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M302 - Reconsideration of the Prison Parcel Ban watch

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    M302 - Reconsideration of the Prison Parcel Ban, TSR Green Party This House welcomes the recent ruling that will allow family and friends of prisoners to send parcels containing books. However, the (rightful) outrage about the lack of access to books in prison has masked a greater problem of restrictions placed on the sending of parcels in general - it is only permitted in exceptional circumstances, mostly related to a prisoner's health problems.

    The restrictions mean that families of prisoners are not permitted to send basic items such as clothes, underwear and toiletries. Prisoners have to purchase such items from either the prison shop or through a special catalogue. The problem is that the average income of prisoners is £10 a week, and these items are expensive. Also, not every prisoner can work - they may have physical or mental health problems or be prevented from working by old age.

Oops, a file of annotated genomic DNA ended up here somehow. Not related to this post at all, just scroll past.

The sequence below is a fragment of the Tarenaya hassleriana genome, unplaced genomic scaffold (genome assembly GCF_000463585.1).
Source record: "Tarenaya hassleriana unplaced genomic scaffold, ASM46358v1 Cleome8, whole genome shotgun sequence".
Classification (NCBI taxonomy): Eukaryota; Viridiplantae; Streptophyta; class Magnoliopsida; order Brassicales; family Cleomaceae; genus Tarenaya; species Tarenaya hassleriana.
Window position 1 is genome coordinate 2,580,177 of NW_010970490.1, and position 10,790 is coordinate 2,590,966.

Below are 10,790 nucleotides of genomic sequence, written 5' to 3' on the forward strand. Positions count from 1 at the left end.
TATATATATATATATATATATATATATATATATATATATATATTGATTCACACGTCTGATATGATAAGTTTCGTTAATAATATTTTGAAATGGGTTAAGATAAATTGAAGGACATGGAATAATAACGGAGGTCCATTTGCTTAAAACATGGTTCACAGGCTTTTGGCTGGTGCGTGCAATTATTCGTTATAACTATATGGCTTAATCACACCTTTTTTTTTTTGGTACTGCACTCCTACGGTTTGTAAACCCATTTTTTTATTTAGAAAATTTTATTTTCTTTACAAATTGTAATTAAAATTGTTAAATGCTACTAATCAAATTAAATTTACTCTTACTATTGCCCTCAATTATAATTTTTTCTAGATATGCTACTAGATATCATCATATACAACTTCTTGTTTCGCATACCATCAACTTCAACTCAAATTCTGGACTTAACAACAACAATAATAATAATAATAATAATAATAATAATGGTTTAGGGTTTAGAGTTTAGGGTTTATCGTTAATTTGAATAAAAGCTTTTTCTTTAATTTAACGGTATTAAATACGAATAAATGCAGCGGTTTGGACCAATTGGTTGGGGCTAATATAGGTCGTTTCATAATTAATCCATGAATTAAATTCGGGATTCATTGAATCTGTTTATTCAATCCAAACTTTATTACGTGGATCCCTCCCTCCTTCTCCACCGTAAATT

The restrictions are supposed to be a part of a "punishment and reward" system, but even the most well-behaved prisoner cannot receive parcels except for in the aforementioned special circumstances. The ban can lead to real problems - for example, there have been cases of female prisoners who are unable to get a hold of enough clean underwear to keep them hygienic during their period, or who have insufficient access to sanitary products. Prisoners working on temporary license may not be able to purchase a change of clothes, or a jacket to keep them warm during the winter. A ban on parcels containing such basic necessities, then, seems nonsensical.